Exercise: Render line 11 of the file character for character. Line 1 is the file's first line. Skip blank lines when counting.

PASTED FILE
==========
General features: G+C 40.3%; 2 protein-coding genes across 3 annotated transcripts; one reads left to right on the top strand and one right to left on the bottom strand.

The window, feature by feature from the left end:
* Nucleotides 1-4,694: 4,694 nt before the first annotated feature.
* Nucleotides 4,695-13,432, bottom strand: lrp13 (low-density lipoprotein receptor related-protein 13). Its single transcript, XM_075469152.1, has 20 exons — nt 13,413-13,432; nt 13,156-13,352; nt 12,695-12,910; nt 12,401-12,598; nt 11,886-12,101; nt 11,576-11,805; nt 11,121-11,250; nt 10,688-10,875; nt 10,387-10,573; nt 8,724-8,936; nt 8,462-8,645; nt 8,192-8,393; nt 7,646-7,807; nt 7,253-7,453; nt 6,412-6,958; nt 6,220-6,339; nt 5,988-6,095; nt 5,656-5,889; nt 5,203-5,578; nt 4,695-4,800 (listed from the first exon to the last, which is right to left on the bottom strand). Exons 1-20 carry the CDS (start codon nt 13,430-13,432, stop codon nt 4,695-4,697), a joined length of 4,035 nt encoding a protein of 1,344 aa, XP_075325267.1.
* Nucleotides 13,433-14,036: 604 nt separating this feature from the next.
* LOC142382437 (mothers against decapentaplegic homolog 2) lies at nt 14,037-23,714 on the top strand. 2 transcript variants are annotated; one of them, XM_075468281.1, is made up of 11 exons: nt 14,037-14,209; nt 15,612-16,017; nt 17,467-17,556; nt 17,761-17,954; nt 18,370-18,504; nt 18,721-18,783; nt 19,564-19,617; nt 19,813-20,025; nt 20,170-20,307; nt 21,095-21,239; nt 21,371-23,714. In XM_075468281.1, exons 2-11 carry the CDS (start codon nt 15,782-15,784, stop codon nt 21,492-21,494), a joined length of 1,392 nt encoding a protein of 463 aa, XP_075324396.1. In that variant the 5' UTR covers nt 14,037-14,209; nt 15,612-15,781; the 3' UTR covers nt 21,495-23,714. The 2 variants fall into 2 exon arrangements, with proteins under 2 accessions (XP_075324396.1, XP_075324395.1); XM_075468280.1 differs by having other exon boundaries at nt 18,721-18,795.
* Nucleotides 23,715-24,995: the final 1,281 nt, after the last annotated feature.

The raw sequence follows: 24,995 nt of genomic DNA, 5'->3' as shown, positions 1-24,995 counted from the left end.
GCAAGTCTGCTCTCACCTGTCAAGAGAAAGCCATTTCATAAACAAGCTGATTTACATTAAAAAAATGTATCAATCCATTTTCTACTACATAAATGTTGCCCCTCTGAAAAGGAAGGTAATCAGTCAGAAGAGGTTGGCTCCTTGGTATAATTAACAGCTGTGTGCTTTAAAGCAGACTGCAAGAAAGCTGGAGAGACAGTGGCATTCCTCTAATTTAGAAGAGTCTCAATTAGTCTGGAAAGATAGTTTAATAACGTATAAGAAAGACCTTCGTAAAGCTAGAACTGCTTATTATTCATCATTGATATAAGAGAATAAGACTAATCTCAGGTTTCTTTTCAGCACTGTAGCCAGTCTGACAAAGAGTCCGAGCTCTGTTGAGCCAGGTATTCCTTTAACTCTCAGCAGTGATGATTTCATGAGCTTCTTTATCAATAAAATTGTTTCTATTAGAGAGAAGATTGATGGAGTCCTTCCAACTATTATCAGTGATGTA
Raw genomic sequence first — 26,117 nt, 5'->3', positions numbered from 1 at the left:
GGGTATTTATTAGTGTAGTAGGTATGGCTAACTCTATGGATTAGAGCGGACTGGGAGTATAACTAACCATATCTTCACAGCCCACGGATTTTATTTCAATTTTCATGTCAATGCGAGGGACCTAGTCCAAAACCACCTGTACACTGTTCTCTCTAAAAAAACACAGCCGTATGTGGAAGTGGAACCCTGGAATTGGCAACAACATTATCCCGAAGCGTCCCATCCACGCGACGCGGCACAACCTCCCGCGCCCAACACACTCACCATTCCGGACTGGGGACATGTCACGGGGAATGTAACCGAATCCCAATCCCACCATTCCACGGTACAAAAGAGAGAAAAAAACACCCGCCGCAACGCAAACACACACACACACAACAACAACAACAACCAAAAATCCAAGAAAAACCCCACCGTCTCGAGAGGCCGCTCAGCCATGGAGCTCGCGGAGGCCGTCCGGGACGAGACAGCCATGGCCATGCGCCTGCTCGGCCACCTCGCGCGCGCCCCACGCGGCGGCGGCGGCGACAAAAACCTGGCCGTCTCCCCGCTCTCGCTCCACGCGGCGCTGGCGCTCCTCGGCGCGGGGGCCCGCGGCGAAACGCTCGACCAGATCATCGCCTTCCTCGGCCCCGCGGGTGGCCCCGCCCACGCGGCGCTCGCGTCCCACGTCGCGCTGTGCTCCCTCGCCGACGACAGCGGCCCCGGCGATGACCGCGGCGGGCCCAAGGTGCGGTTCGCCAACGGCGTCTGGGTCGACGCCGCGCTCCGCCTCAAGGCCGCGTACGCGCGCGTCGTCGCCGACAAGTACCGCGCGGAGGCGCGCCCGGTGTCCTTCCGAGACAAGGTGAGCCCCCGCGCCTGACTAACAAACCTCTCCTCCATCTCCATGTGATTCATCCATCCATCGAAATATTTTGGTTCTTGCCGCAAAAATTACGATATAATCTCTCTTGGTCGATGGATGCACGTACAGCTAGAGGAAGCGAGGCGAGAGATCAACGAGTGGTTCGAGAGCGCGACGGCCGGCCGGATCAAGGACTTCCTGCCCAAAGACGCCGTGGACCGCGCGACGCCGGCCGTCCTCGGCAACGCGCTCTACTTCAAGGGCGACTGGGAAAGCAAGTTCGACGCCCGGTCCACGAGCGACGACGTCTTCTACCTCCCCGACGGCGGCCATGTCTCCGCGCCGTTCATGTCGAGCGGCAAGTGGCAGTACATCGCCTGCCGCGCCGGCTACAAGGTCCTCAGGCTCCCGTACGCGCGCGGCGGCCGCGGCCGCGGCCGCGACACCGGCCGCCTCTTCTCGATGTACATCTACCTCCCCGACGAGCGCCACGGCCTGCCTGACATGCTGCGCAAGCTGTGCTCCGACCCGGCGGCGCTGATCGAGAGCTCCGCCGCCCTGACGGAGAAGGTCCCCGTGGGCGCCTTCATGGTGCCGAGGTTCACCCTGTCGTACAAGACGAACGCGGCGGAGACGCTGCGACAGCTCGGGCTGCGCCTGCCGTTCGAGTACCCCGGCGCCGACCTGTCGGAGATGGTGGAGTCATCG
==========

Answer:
GGGTATTTATTAGTGTAGTAGGTATGGCTAACTCTATGGATTAGAGCGGACTGGGAGTATAACTAACCATATCTTCACAGCCCACGGATTTTATTTCAATTTTCATGTCAATGCGAGGGACCTAGTCCAAAACCACCTGTACACTGTTCTCTCTAAAAAAACACAGCCGTATGTGGAAGTGGAACCCTGGAATTGGCAACAACATTATCCCGAAGCGTCCCATCCACGCGACGCGGCACAACCTCCCGCGCCCAACACACTCACCATTCCGGACTGGGGACATGTCACGGGGAATGTAACCGAATCCCAATCCCACCATTCCACGGTACAAAAGAGAGAAAAAAACACCCGCCGCAACGCAAACACACACACACACAACAACAACAACAACCAAAAATCCAAGAAAAACCCCACCGTCTCGAGAGGCCGCTCAGCCATGGAGCTCGCGGAGGCCGTCCGGGACGAGACAGCCATGGCCATGCGCCTGCTCGGCCACCTCGCGCGCGCCCCACGCGGCGGCGGCGGCGACAAAAACCTGGCCGTCTCCCCGCTCTCGCTCCACGCGGCGCTGGCGCTCCTCGGCGCGGGGGCCCGCGGCGAAACGCTCGACCAGATCATCGCCTTCCTCGGCCCCGCGGGTGGCCCCGCCCACGCGGCGCTCGCGTCCCACGTCGCGCTGTGCTCCCTCGCCGACGACAGCGGCCCCGGCGATGACCGCGGCGGGCCCAAGGTGCGGTTCGCCAACGGCGTCTGGGTCGACGCCGCGCTCCGCCTCAAGGCCGCGTACGCGCGCGTCGTCGCCGACAAGTACCGCGCGGAGGCGCGCCCGGTGTCCTTCCGAGACAAGGTGAGCCCCCGCGCCTGACTAACAAACCTCTCCTCCATCTCCATGTGATTCATCCATCCATCGAAATATTTTGGTTCTTGCCGCAAAAATTACGATATAATCTCTCTTGGTCGATGGATGCACGTACAGCTAGAGGAAGCGAGGCGAGAGATCAACGAGTGGTTCGAGAGCGCGACGGCCGGCCGGATCAAGGACTTCCTGCCCAAAGACGCCGTGGACCGCGCGACGCCGGCCGTCCTCGGCAACGCGCTCTACTTCAAGGGCGACTGGGAAAGCAAGTTCGACGCCCGGTCCACGAGCGACGACGTCTTCTACCTCCCCGACGGCGGCCATGTCTCCGCGCCGTTCATGTCGAGCGGCAAGTGGCAGTACATCGCCTGCCGCGCCGGCTACAAGGTCCTCAGGCTCCCGTACGCGCGCGGCGGCCGCGGCCGCGGCCGCGACACCGGCCGCCTCTTCTCGATGTACATCTACCTCCCCGACGAGCGCCACGGCCTGCCTGACATGCTGCGCAAGCTGTGCTCCGACCCGGCGGCGCTGATCGAGAGCTCCGCCGCCCTGACGGAGAAGGTCCCCGTGGGCGCCTTCATGGTGCCGAGGTTCACCCTGTCGTACAAGACGAACGCGGCGGAGACGCTGCGACAGCTCGGGCTGCGCCTGCCGTTCGAGTACCCCGGCGCCGACCTGTCGGAGATGGTGGAGTCATCG